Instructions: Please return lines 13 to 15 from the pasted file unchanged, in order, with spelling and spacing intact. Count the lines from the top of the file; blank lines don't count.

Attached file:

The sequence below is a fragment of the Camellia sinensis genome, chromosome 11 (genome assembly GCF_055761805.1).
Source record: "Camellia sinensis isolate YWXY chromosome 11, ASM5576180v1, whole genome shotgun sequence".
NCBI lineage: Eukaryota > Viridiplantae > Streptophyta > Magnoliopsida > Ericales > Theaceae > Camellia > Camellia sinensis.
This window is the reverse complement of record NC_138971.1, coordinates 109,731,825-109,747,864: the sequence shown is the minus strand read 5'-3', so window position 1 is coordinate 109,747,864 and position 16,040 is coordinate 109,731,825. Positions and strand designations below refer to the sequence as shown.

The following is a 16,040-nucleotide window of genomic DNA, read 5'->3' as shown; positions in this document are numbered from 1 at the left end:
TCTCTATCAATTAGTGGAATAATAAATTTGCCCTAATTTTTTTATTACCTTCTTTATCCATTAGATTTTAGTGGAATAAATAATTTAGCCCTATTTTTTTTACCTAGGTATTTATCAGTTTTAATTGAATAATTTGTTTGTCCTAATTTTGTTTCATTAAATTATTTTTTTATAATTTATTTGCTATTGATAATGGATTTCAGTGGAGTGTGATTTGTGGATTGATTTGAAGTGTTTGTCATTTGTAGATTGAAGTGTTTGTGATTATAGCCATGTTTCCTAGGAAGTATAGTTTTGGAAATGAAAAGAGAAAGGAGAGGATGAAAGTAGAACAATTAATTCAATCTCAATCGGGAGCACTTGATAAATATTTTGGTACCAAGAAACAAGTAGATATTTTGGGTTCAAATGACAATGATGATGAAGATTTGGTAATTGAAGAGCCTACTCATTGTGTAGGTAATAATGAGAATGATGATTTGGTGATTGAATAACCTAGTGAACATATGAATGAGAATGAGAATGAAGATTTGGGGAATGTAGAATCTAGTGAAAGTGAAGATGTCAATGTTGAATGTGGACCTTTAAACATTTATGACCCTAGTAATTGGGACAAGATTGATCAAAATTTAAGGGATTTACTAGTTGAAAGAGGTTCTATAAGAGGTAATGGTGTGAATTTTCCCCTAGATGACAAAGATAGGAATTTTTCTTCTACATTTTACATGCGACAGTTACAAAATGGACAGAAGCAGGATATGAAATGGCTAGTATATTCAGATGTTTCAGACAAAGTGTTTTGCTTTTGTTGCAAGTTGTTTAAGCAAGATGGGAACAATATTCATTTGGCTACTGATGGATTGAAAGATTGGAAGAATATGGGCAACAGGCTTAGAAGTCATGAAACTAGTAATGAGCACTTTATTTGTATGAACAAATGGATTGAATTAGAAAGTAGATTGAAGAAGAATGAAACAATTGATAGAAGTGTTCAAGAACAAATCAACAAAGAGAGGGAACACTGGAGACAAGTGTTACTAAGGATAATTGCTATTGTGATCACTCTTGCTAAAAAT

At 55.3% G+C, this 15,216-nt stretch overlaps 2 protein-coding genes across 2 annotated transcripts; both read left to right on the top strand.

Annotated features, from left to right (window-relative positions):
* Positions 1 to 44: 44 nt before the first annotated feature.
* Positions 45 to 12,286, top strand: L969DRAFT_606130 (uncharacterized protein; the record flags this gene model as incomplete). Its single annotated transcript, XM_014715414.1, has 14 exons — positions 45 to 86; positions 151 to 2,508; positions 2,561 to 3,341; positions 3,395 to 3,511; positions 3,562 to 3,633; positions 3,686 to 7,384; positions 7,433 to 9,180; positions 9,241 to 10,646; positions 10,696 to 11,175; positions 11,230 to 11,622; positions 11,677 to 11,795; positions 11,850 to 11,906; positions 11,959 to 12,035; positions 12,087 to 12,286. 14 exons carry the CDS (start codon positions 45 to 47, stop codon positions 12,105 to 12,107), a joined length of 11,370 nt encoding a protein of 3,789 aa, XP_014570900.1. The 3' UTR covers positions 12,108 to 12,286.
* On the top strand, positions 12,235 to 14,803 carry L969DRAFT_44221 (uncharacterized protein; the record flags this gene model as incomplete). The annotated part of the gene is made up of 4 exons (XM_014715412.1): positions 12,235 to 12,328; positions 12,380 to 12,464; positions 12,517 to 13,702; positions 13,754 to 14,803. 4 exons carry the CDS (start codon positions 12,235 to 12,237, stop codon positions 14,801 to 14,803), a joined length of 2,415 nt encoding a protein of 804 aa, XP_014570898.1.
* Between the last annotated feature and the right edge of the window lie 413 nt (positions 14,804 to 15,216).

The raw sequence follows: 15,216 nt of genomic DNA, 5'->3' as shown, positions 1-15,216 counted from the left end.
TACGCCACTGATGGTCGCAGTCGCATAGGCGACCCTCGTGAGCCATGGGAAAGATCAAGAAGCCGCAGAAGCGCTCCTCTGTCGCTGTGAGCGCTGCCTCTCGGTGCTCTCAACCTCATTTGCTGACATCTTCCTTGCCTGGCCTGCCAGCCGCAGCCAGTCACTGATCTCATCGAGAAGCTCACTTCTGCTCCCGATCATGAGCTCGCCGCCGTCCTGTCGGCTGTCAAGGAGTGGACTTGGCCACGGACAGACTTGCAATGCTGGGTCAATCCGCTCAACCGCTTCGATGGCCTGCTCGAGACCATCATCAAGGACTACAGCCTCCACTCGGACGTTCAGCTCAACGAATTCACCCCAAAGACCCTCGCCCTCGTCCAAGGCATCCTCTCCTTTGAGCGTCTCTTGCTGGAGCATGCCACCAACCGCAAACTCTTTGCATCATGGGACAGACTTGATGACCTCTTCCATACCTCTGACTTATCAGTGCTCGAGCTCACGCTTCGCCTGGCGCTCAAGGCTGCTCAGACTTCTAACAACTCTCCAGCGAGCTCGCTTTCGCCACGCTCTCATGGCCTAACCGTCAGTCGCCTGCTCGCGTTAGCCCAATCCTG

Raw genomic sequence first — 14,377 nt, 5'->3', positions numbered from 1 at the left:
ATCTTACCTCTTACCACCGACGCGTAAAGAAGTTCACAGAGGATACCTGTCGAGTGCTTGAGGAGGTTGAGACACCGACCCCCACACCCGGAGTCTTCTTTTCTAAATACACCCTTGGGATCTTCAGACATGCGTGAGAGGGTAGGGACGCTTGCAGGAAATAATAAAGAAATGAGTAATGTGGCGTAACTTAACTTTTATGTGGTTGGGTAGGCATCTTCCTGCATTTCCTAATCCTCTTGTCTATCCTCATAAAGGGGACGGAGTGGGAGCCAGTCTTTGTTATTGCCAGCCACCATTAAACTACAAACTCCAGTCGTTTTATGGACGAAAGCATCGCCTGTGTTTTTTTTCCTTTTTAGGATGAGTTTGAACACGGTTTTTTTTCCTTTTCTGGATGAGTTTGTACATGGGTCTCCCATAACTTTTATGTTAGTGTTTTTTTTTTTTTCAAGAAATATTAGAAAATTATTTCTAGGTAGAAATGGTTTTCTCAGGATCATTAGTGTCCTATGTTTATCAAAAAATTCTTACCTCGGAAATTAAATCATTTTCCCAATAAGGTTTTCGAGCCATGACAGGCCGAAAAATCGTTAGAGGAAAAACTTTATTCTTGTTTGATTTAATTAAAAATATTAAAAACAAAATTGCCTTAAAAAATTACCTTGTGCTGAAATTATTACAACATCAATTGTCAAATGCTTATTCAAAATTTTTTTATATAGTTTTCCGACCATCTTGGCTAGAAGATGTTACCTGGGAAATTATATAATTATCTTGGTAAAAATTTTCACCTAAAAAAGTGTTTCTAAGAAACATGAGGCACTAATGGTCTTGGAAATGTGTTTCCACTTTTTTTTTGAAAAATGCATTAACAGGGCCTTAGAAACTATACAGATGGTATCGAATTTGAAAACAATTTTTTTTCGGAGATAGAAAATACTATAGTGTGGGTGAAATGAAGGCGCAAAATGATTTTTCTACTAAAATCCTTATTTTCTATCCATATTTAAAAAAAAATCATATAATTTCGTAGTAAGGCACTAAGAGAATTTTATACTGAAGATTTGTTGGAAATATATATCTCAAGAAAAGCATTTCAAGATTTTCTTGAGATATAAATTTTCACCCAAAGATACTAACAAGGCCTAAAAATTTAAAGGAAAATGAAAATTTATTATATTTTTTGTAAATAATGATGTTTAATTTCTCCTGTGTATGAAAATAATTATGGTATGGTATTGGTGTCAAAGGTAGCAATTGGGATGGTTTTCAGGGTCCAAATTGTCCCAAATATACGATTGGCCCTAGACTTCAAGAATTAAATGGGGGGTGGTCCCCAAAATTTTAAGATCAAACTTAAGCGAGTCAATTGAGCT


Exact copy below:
The raw sequence follows: 15,216 nt of genomic DNA, 5'->3' as shown, positions 1-15,216 counted from the left end.
TACGCCACTGATGGTCGCAGTCGCATAGGCGACCCTCGTGAGCCATGGGAAAGATCAAGAAGCCGCAGAAGCGCTCCTCTGTCGCTGTGAGCGCTGCCTCTCGGTGCTCTCAACCTCATTTGCTGACATCTTCCTTGCCTGGCCTGCCAGCCGCAGCCAGTCACTGATCTCATCGAGAAGCTCACTTCTGCTCCCGATCATGAGCTCGCCGCCGTCCTGTCGGCTGTCAAGGAGTGGACTTGGCCACGGACAGACTTGCAATGCTGGGTCAATCCGCTCAACCGCTTCGATGGCCTGCTCGAGACCATCATCAAGGACTACAGCCTCCACTCGGACGTTCAGCTCAACGAATTCACCCCAAAGACCCTCGCCCTCGTCCAAGGCATCCTCTCCTTTGAGCGTCTCTTGCTGGAGCATGCCACCAACCGCAAACTCTTTGCATCATGGGACAGACTTGATGACCTCTTCCATACCTCTGACTTATCAGTGCTCGAGCTCACGCTTCGCCTGGCGCTCAAGGCTGCTCAGACTTCTAACAACTCTCCAGCGAGCTCGCTTTCGCCACGCTCTCATGGCCTAACCGTCAGTCGCCTGCTCGCGTTAGCCCAATCCTG

Raw genomic sequence first — 14,377 nt, 5'->3', positions numbered from 1 at the left: